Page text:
Basil, who carries around a pipe all the time, and Desdemonia both wear the silver signifiers of 1970s’ sci-fi, the type of garb that incidentally was lovingly lampooned in “App Development and Condiments,” the most recent episode of Community.
A Tale of Two Microbes
Muir was the type of older British actor (he was also a writer) who in an alternate universe might have played Alfred to Adam West’s Batman; he’s awfully familiar to me but I’ll be damned if I recognize anything in his CV. Whitfield has had a more illustrious career—she’s still active at the age of 88—and might be best known for her portrayal of “Mother” in Ab Fab and even appeared in one of those cringeworthy Friends episodes where the whole gang flew to London for a wedding or something. Interestingly, “A Tale of Two Microbes” has more than a whiff of the old Doctor Who episodes about them, so it’s fitting that she popped up in the two-part episode “The End of Time” just a few years ago.

“A Tale of Two Microbes” is dated as all hell and irredeemably British, campy and enjoyable. Just when things start to lag, Basil’s “Uncle Pedro” shows up. Trust me: you don’t want to miss Uncle Pedro.

via Weird Universe

Posted by Martin Schneider | Discussion
Polish movie posters make every movie a scary movie
09:45 am



Rosemary's Baby
OK, so the first few posters shown below are for actual scary movies—Rosemary’s Baby, Poltergeist, Alien, and The Birds all get grotesque posters, and completely appropriately so. But while I’m not denying the utter coolness of all these designs, most feel, if not misleading, totally out of left field.

First of all, Planet of the Apes has a spoiler right there in the damn poster—enraging? Yes. Allusive to the tone of the film? Not so much. It could also be argued that the Star Wars poster has a spoiler as well—if this is for Return of The Jedi, it’s definitely alluding to the Death Star’s explosion. Not cool, Poland! So not cool! (Though I do appreciate the decidedly Hebraic font on the use of the word “Jedi.”)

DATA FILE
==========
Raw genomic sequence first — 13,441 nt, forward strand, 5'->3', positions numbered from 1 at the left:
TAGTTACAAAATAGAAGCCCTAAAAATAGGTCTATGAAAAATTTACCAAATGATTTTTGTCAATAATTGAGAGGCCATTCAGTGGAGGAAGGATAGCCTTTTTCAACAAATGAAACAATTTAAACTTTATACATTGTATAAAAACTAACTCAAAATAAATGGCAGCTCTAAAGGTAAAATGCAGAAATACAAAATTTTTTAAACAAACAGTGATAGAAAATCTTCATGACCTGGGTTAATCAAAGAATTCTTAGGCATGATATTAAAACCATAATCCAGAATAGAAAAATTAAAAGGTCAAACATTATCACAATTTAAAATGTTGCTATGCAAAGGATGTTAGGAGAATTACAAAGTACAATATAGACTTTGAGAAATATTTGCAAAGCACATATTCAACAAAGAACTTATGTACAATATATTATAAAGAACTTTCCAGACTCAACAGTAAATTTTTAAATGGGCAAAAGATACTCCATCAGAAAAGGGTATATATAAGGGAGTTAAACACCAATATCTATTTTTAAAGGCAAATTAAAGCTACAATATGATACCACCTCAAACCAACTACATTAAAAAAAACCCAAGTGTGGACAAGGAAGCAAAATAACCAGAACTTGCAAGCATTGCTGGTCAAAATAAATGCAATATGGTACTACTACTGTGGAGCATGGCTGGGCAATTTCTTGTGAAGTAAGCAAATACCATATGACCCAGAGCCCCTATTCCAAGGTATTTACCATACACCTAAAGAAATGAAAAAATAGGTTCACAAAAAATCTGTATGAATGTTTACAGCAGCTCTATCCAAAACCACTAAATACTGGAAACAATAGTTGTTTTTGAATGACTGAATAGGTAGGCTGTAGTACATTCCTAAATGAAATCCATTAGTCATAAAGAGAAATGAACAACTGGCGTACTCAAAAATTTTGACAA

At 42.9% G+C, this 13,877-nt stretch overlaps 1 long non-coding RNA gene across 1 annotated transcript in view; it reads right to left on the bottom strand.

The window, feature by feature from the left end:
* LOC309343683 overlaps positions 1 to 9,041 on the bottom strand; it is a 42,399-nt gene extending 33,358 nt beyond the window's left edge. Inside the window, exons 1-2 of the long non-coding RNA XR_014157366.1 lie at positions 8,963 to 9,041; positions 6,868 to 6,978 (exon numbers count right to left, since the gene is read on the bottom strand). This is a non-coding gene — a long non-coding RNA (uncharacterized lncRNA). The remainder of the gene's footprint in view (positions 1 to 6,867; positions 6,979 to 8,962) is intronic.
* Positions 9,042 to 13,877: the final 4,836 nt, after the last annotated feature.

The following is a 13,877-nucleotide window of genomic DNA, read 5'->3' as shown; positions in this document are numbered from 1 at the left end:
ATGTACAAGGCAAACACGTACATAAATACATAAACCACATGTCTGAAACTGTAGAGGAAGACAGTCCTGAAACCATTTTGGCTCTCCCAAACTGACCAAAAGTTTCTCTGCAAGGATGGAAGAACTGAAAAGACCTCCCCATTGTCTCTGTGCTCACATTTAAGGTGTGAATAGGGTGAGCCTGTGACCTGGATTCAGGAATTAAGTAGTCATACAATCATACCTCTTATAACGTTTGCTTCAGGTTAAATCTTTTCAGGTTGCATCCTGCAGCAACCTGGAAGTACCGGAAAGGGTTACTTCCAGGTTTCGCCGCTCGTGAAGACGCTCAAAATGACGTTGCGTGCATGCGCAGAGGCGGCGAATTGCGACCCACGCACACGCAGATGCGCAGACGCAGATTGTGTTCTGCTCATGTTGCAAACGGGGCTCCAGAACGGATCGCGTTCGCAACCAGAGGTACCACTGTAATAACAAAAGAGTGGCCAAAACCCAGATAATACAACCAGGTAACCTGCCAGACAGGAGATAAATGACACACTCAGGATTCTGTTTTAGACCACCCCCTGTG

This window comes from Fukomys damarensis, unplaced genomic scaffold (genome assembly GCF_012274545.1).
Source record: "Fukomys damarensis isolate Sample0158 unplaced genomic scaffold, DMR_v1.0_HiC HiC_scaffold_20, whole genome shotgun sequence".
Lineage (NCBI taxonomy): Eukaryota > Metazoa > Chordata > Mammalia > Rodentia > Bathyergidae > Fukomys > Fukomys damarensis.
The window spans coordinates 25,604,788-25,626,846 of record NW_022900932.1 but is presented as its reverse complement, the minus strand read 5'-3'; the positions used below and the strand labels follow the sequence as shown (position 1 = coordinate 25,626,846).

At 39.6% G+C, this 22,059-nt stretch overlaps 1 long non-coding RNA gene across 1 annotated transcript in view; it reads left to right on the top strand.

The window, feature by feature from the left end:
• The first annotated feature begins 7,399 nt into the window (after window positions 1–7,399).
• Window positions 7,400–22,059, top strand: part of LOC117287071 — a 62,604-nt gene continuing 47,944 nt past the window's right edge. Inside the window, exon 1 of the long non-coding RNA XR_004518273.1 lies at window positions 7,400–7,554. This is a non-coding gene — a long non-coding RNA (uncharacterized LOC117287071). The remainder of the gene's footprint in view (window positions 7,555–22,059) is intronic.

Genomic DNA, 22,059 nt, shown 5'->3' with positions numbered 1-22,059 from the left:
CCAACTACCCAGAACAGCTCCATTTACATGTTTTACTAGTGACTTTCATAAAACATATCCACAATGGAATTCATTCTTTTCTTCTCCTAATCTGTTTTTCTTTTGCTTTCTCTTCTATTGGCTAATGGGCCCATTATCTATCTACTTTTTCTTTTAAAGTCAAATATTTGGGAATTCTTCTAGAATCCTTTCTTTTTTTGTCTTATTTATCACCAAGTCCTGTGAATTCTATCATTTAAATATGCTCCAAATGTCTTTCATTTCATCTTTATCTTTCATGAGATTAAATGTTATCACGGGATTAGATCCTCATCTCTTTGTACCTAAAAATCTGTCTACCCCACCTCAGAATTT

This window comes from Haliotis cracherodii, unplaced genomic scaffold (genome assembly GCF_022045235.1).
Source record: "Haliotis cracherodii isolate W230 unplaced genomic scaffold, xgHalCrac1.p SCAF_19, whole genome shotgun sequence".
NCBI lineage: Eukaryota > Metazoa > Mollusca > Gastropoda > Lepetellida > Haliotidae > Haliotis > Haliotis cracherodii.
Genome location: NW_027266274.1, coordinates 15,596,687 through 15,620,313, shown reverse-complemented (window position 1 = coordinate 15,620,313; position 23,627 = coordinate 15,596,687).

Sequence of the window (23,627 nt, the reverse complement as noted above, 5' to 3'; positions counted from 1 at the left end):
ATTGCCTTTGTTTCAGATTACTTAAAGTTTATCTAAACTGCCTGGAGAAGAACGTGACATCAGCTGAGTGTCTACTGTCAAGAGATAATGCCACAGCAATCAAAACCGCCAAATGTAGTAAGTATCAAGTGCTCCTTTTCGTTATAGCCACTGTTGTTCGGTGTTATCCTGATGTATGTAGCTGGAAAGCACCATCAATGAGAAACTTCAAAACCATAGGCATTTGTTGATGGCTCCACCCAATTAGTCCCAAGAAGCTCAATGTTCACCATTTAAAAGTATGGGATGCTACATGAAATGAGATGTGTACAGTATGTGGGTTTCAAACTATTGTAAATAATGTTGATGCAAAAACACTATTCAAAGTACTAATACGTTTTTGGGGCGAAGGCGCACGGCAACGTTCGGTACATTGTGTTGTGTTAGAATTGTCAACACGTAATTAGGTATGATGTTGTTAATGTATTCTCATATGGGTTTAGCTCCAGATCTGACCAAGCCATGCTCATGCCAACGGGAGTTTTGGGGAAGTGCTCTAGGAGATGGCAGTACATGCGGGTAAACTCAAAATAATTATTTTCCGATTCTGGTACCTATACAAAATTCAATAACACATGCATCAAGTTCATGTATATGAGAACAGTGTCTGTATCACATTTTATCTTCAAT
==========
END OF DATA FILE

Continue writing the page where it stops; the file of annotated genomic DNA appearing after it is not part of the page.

But the Cabaret poster looks like a fucking Cronenberg film, and can you guess what the next one is? Young Frankenstein. That is a poster for the Mel Brooks comedy classic Young Frankenstein. After that we have the 1980s pseudo-feminist love letter to Wall Street finance, Working Girl, which again, looks more than a little Cronenberg if not Kafka. And Tootsie has shades of Buffalo Bill from Silence of the Lambs. But in my opinion, it’s the final poster, for a Charlie Brown movie, that really takes the cake. I know Charles Schulz’s brand of kiddie entertainment wasn’t candy-coated, but—based on the poster alone—I get the distinct impression that this movie is about a bunch of children who drown.
The Birds
Planet of the Apes
Star Wars
Lots more hilariously inapt Polish posters after the jump…...

Posted by Amber Frost | Discussion
‘Breakin’ New York Style’ instructional video supplies the ultimate Reagan-era workout
01:48 pm



I love everything about this video. The crude beats, the graffiti visual style, the simple instructional raps…. If you can do all of the moves they demonstrate, you are either in peak physical condition or well on the way to it. Just watching it wears me out!
Breakin' New York Style
Your sherpa in Breakin’ New York Style, which was released in 1984, is one “Lori Eastside,” who is best known for playing “Nada” in Allan Arkush’s remarkable and hectic 1983 satire Get Crazy. She has since transitioned into the fine art of casting; she assisted with the casting of The Wrestler, the Karate Kid remake, The Reader, and many others. But back in the day, she could throw down some beats and do a cartwheel that would kick your ass.

Here’s a supplemental guide to breakdancing that’s unrelated to Breakin’ New York Style (as far as I know). You can use it to sharpen your moves or brush up on your breakin’ lingo, such as “Juice,” which denotes “what you got when you’re a VIP—and that’s clout, the privileges, the status!”
Breakdance moves
(full size)
Watching this video is a welcome trip down memory lane, but it’s also a reminder why breakdancing didn’t really last: you have to be in tip-top shape to even think about doing it!

Posted by Martin Schneider | Discussion